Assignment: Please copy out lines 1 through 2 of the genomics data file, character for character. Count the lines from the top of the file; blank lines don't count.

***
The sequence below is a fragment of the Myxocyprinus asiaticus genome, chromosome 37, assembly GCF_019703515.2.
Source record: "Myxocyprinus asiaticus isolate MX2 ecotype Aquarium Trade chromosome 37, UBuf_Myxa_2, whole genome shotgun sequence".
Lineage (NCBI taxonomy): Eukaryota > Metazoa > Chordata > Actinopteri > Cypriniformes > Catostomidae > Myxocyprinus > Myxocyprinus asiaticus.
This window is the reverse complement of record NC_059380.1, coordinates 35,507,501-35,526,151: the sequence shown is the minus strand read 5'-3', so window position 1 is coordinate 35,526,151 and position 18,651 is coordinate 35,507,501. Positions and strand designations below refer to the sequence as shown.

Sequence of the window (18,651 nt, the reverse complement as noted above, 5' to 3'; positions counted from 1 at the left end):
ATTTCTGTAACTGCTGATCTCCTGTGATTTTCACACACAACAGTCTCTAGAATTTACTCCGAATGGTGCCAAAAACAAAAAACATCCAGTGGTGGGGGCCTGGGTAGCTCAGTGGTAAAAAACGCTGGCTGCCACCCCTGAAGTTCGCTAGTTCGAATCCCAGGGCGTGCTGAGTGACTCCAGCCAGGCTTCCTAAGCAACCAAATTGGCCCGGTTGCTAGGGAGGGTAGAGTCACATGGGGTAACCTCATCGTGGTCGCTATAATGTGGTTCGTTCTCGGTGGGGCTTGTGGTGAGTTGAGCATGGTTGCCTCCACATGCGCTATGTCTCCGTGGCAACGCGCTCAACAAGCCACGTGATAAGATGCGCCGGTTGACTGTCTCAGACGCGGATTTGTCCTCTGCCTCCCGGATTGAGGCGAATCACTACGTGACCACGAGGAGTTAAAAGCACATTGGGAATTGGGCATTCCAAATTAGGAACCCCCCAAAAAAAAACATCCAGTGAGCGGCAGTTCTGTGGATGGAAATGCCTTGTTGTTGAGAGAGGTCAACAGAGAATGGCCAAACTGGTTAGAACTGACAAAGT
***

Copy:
The sequence below is a fragment of the Myxocyprinus asiaticus genome, chromosome 37, assembly GCF_019703515.2.
Source record: "Myxocyprinus asiaticus isolate MX2 ecotype Aquarium Trade chromosome 37, UBuf_Myxa_2, whole genome shotgun sequence".